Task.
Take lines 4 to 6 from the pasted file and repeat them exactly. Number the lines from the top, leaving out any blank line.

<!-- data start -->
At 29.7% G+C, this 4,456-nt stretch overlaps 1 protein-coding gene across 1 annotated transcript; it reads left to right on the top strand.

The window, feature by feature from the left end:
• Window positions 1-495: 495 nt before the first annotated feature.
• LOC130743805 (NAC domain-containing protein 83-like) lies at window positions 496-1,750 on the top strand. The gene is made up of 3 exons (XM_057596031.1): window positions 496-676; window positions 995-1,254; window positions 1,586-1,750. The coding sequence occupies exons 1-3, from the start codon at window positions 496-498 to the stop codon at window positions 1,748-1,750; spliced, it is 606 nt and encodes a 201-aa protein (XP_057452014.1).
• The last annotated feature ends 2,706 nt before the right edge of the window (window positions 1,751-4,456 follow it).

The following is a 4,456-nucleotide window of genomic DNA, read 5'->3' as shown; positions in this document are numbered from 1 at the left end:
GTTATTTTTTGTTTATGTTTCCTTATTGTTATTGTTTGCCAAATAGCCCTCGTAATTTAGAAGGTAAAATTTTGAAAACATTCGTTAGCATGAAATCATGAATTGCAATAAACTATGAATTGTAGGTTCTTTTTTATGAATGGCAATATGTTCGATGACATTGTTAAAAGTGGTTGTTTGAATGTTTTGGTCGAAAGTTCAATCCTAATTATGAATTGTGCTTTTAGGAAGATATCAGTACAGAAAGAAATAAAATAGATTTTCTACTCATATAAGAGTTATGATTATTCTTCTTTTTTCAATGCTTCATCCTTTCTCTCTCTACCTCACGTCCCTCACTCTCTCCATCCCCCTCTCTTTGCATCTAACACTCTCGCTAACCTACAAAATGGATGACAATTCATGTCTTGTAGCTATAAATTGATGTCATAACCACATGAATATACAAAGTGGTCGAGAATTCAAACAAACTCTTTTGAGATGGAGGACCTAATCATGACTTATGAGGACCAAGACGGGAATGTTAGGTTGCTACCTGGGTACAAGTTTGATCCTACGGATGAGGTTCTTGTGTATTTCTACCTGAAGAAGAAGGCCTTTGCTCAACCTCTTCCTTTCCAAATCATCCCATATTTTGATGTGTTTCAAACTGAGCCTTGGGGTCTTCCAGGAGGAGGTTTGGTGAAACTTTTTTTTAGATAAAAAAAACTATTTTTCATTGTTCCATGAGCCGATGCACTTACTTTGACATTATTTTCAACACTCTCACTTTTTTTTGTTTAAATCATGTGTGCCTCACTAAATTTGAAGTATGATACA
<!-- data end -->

• LOC130743805 (NAC domain-containing protein 83-like) lies at window positions 496-1,750 on the top strand. The gene is made up of 3 exons (XM_057596031.1): window positions 496-676; window positions 995-1,254; window positions 1,586-1,750. The coding sequence occupies exons 1-3, from the start codon at window positions 496-498 to the stop codon at window positions 1,748-1,750; spliced, it is 606 nt and encodes a 201-aa protein (XP_057452014.1).
• The last annotated feature ends 2,706 nt before the right edge of the window (window positions 1,751-4,456 follow it).

The following is a 4,456-nucleotide window of genomic DNA, read 5'->3' as shown; positions in this document are numbered from 1 at the left end: